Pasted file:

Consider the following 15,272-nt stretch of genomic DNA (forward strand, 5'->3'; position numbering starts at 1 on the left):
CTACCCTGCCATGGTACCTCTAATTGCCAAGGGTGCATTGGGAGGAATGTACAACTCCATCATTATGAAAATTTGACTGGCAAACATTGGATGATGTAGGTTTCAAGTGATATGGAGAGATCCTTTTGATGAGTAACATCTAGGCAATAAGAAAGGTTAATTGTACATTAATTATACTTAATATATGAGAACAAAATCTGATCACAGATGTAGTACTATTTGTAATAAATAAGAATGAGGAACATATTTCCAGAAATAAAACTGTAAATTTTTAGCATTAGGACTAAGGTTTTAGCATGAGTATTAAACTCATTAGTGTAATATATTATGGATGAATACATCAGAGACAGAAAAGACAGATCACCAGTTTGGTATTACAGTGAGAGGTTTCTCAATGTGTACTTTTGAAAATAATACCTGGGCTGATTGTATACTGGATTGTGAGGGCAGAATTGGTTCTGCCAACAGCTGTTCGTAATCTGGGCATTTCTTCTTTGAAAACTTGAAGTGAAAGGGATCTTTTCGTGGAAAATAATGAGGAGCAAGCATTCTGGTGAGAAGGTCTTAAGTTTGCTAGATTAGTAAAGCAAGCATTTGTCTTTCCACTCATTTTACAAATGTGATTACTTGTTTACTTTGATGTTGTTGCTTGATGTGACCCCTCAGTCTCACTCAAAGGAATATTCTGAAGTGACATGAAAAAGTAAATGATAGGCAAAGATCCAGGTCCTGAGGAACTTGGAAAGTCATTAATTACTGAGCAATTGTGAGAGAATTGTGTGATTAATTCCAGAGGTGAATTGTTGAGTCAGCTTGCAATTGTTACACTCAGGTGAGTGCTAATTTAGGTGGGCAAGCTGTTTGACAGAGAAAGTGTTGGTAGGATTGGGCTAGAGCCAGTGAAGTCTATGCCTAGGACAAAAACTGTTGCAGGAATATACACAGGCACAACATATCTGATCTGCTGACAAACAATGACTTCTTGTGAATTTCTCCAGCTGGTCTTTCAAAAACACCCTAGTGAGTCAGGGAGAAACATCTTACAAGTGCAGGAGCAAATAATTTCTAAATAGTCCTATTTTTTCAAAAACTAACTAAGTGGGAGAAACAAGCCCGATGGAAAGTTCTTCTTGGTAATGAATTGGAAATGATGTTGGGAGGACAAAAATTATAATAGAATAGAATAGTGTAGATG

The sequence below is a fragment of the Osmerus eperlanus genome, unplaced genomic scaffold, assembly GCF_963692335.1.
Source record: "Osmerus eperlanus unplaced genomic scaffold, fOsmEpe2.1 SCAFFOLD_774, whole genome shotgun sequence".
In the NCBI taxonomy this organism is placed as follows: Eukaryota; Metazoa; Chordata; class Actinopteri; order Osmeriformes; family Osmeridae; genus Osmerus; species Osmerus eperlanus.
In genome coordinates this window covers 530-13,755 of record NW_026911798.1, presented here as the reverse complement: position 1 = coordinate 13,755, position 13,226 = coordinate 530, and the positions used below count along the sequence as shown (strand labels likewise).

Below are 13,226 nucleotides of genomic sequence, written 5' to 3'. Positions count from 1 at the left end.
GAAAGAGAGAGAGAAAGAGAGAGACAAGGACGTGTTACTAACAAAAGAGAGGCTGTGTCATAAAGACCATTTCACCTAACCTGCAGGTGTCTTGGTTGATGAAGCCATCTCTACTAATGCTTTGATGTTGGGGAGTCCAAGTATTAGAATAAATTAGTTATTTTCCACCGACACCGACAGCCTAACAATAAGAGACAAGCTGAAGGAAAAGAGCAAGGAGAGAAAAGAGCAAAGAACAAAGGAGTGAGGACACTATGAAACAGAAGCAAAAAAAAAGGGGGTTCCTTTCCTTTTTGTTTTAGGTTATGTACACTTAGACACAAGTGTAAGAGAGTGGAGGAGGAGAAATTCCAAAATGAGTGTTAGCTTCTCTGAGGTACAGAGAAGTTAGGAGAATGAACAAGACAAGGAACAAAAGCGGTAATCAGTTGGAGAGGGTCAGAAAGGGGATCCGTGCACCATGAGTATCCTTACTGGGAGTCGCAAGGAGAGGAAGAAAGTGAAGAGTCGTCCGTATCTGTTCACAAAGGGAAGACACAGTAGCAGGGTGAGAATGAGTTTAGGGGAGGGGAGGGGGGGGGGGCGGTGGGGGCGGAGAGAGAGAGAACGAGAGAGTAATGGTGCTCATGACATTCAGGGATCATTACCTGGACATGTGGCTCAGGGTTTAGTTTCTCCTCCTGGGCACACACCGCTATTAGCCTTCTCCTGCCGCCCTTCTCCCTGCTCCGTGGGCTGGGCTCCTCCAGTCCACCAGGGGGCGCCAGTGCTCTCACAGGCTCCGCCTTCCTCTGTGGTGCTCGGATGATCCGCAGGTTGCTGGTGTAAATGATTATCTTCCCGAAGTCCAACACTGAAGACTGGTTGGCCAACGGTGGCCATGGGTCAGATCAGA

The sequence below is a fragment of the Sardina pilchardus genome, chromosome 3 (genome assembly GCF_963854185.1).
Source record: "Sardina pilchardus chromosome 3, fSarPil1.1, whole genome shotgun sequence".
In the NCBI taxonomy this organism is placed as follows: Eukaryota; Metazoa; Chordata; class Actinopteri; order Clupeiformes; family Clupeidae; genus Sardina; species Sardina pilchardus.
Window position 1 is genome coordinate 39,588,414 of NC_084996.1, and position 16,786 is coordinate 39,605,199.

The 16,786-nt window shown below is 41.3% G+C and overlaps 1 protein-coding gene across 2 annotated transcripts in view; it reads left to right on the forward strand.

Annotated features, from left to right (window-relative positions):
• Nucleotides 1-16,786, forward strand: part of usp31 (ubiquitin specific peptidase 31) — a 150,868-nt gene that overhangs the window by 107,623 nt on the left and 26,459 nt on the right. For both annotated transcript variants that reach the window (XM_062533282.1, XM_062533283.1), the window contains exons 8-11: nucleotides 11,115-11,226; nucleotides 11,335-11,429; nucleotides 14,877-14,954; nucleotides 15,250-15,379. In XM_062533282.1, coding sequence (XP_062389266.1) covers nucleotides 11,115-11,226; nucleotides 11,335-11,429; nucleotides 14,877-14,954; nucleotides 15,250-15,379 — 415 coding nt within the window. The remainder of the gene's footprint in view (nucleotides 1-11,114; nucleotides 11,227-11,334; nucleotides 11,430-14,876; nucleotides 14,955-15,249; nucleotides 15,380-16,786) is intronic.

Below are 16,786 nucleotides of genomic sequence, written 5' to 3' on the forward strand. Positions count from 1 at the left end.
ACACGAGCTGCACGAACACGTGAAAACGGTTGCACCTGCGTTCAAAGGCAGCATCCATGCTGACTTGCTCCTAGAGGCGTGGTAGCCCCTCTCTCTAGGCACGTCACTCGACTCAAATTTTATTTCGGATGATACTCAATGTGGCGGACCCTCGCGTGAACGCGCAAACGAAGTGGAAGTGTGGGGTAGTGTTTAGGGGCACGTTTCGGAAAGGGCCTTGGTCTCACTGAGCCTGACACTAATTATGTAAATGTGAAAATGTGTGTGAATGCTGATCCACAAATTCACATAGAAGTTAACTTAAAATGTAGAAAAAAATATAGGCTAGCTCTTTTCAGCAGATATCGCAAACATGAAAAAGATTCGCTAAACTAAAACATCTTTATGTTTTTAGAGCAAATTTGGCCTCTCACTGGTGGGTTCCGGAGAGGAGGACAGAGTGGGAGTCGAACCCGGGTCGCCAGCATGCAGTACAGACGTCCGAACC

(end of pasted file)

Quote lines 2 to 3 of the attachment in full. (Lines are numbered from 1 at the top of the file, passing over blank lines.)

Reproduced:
CTACCCTGCCATGGTACCTCTAATTGCCAAGGGTGCATTGGGAGGAATGTACAACTCCATCATTATGAAAATTTGACTGGCAAACATTGGATGATGTAGGTTTCAAGTGATATGGAGAGATCCTTTTGATGAGTAACATCTAGGCAATAAGAAAGGTTAATTGTACATTAATTATACTTAATATATGAGAACAAAATCTGATCACAGATGTAGTACTATTTGTAATAAATAAGAATGAGGAACATATTTCCAGAAATAAAACTGTAAATTTTTAGCATTAGGACTAAGGTTTTAGCATGAGTATTAAACTCATTAGTGTAATATATTATGGATGAATACATCAGAGACAGAAAAGACAGATCACCAGTTTGGTATTACAGTGAGAGGTTTCTCAATGTGTACTTTTGAAAATAATACCTGGGCTGATTGTATACTGGATTGTGAGGGCAGAATTGGTTCTGCCAACAGCTGTTCGTAATCTGGGCATTTCTTCTTTGAAAACTTGAAGTGAAAGGGATCTTTTCGTGGAAAATAATGAGGAGCAAGCATTCTGGTGAGAAGGTCTTAAGTTTGCTAGATTAGTAAAGCAAGCATTTGTCTTTCCACTCATTTTACAAATGTGATTACTTGTTTACTTTGATGTTGTTGCTTGATGTGACCCCTCAGTCTCACTCAAAGGAATATTCTGAAGTGACATGAAAAAGTAAATGATAGGCAAAGATCCAGGTCCTGAGGAACTTGGAAAGTCATTAATTACTGAGCAATTGTGAGAGAATTGTGTGATTAATTCCAGAGGTGAATTGTTGAGTCAGCTTGCAATTGTTACACTCAGGTGAGTGCTAATTTAGGTGGGCAAGCTGTTTGACAGAGAAAGTGTTGGTAGGATTGGGCTAGAGCCAGTGAAGTCTATGCCTAGGACAAAAACTGTTGCAGGAATATACACAGGCACAACATATCTGATCTGCTGACAAACAATGACTTCTTGTGAATTTCTCCAGCTGGTCTTTCAAAAACACCCTAGTGAGTCAGGGAGAAACATCTTACAAGTGCAGGAGCAAATAATTTCTAAATAGTCCTATTTTTTCAAAAACTAACTAAGTGGGAGAAACAAGCCCGATGGAAAGTTCTTCTTGGTAATGAATTGGAAATGATGTTGGGAGGACAAAAATTATAATAGAATAGAATAGTGTAGATG

The sequence below is a fragment of the Osmerus eperlanus genome, unplaced genomic scaffold, assembly GCF_963692335.1.